With this new public art work, Hadley and Maxwell are tackling the idea of the monument and asking us to question the way we think about public art. This installation will create a unique urban experience along the promenade, engaging passersby with a landscape of sculptures that relate and respond to one another.  Imagine the much-loved Guildwood Park in Scarborough, with its forgotten monuments and statues, updated and translated into a walkable, downtown streetscape.

Hadley+Maxwell have been exploring these ideas in their artistic practice since they began working together in 1997. Canadian, but currently Berlin-based, these two artists have exhibited their work in cities all over the world, including Amsterdam, Taipei, Seattle, and Rotterdam. Many Toronto art lovers will also remember their immersive installation for Toronto’s Nuit Blanche in 2012, ‘Smells Like Spirit’. Their body of work includes video and sound-based work and examines the representation of popular culture and ideas of personal/private life versus public appearance. An important aspect of their artistic practice is that process of creating art is as important as the art object created. You can explore many more of their projects in their online portfolio.

Click on the images below to jump to a gallery featuring a few of the artists’ early renderings from the proposal for Garden of Future Follies.

Early renderings from Hadley+Maxwell's proposed public art work for Front Street East in TorontoEarly renderings from Hadley+Maxwell's proposed public art work for Front Street East in Toronto

A Growing Public Art Collection for the West Don Lands

As part of our revitalization plans, Waterfront Toronto has taken the approach of creating public art master plans and neighborhood plans (also called precinct plans). By planning for public art at the earliest possible stages of our new waterfront communities, we have the opportunity to strategically align public art with new development projects and public realm improvements. We can focus on building a public art collection that prioritizes artistic integrity, contemporary work and design excellence. And, we can ensure that these collections are accessible to everyone by integrating them into dynamic public spaces.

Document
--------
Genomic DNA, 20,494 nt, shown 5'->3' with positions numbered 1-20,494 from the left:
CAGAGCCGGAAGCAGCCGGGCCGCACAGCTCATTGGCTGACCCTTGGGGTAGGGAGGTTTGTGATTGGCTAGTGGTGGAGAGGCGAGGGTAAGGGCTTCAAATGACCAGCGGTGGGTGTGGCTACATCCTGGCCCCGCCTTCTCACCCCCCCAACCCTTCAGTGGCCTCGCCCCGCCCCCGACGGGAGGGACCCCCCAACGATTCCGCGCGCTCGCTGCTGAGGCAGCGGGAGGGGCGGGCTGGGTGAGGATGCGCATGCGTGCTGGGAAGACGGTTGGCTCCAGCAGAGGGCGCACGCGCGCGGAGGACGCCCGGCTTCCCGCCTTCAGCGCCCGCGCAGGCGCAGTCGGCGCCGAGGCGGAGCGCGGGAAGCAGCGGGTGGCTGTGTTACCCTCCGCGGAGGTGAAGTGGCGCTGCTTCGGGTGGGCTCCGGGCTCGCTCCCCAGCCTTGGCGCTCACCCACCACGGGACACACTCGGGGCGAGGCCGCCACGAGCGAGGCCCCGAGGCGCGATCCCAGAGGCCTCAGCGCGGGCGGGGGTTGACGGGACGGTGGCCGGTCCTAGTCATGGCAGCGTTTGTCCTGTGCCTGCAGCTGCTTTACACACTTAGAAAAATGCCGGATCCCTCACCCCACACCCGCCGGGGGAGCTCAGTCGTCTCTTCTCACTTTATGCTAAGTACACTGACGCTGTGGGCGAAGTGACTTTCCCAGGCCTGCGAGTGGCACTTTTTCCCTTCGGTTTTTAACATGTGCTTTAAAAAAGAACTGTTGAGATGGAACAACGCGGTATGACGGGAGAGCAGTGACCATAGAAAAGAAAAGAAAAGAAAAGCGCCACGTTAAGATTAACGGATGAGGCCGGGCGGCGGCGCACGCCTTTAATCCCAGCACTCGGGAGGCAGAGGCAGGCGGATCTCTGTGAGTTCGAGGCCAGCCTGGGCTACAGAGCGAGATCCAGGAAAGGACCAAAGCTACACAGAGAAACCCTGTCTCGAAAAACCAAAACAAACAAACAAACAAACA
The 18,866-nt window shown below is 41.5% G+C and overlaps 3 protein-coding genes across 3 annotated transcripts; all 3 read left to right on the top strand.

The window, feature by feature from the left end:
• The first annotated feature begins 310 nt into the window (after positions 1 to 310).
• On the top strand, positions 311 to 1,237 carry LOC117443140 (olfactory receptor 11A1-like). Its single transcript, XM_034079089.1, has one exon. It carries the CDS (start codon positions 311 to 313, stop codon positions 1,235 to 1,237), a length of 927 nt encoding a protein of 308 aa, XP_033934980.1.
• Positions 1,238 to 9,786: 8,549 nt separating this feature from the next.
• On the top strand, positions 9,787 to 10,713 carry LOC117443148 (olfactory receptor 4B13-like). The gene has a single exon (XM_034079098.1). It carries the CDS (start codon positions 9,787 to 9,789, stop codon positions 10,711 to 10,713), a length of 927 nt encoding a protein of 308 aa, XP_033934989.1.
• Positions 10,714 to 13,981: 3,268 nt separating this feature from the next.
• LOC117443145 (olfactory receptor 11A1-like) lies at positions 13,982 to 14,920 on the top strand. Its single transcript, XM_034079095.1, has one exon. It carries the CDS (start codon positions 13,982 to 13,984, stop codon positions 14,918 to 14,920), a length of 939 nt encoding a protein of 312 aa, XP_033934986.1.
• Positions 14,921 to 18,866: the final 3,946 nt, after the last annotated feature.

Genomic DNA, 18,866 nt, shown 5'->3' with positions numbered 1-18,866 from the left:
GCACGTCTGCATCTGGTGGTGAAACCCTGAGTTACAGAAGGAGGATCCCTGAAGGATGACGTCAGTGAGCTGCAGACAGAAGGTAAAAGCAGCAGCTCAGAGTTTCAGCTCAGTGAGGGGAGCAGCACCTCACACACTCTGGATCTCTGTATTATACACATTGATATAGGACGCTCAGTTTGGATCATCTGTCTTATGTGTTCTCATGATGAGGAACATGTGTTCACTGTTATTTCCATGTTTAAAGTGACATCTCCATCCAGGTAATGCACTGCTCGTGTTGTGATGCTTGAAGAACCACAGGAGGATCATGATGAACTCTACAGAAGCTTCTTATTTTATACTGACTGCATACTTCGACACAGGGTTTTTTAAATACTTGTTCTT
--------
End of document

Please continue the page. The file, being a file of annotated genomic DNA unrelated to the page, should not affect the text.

Our West Don Lands Public Art Master Plan is a good example. The plan highlights a cohesive and conceptual approach to creating public art in this new urban neighborhood. Today, we’ve made much progress – completed works include Paul Raff’s Mirage, at Underpass Park, and No Shoes by New York-based artist Mark DiSuvero, in the recently opened Corktown Commons. Three more artworks will be installed by the end of this year – Jill Anholt’s Peeled Pavement, on Mill Street; Daniel Borins and Jennifer Marman’s The Water Guardians, on Front street; and Toronto Lamp Posts by Tadashi Kawamata, also on Front Street.

You can learn more about our approach to Public Art on our website.

post contributor

  • Ciara McKeown

    Ciara McKeown was previously the public art program manager at Waterfront Toronto. She has worked in public art, commercial galleries, museums and non-profit arts organizations which have taken her to New York, Hamilton and Calgary. She received her Master of Arts degree from NYU and her BA in Art History & English literature from McGill University.